This paper is based on a larger piece of research that traced the formation and implementation of a teacher education policy, ‘Teaching Scotland’s Future’ (Donaldson, 2011) in ‘action’. This policy set out a programme of radical change in Scottish teacher education, with its proposals carrying implications for entry to initial teacher education (ITE), the content and structure of ITE, the nature of teacher professional learning, and management and leadership. Shortly after its publication, the Scottish Government accepted all of its fifty recommendations and set up a ‘National Partnership Group’ (NPG) to begin to implement the recommendations from the original policy text. This group consisted of a number of individual teachers and representatives from different organisations with an interest in teacher education, such as the General Teaching Council for Scotland (GTCS), Education Scotland and universities. The Scottish policy style is often based on a concept of partnership and is described as inclusive, democratic and open (Menter & Hulme, 2011) and members of the policy community tend to know each other on a personal basis. Although on the surface this may have a number of positive attributes, it is not always deemed to be effective, and this research found that it led to a level of conservatism within the system and a resistance to the traction of new ideas. The overall approach used in this research is critical policy analysis, which attempts to highlight issues of power in the formation and enactment of policy. It also draws on elements of actor-network theory (Fenwick & Edwards, 2010) to highlight the role of formal and informal interests in policy translation. This paper will draw on the interview data to explore the way that individual actors construct their roles as ‘representatives’ in the policy process. It will argue that one of the main issues with the traditional model is that organisations are treated as individual entities, when they should be considered as complex actors composed of multiple interests and (hidden) agendas. Questions will be raised about the extent to which individuals can act as democratic ‘representatives’ of institutional organisations or professional groups.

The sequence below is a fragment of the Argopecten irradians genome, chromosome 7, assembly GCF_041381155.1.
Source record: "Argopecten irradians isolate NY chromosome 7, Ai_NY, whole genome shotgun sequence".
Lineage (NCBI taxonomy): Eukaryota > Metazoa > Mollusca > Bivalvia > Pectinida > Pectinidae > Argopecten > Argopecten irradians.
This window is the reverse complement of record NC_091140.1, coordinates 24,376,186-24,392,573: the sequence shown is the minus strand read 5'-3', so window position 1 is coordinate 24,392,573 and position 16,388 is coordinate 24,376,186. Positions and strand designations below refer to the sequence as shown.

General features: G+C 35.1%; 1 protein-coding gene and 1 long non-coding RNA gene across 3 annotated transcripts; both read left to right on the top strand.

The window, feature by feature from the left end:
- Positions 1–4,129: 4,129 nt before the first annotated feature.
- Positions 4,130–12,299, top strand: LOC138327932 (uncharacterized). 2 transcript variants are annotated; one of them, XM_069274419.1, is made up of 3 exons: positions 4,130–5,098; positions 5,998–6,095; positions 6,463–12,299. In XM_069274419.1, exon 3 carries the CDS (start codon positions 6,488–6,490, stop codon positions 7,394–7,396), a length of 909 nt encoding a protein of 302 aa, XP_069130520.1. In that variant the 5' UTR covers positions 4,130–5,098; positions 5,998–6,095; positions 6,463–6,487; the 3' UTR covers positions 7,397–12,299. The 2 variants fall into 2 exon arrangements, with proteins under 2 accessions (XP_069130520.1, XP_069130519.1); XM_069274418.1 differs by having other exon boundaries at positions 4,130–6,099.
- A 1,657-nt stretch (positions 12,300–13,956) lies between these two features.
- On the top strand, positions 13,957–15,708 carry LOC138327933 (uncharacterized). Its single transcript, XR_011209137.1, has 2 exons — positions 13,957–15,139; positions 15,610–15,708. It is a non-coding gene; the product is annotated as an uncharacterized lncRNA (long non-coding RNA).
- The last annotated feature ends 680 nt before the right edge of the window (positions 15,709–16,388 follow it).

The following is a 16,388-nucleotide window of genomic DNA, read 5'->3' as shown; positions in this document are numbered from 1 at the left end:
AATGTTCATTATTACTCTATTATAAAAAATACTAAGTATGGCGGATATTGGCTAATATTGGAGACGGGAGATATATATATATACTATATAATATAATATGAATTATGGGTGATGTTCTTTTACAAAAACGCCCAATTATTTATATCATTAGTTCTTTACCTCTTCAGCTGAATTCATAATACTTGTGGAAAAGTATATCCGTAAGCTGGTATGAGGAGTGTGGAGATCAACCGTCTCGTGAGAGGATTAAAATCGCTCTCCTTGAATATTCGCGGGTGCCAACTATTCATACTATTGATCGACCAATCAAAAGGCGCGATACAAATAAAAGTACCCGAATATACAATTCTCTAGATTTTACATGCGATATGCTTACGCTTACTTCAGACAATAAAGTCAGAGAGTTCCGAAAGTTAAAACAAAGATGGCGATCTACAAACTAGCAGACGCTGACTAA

|Publication status||Published - Sep 2016|
|Event||British Education Research Association (BERA) 2016 Annual Conference - University of Leeds, Leeds, United Kingdom|
Duration: 13 Sep 2016 → 15 Sep 2016
|Conference||British Education Research Association (BERA) 2016 Annual Conference|
|Period||13/09/16 → 15/09/16|
- policy networks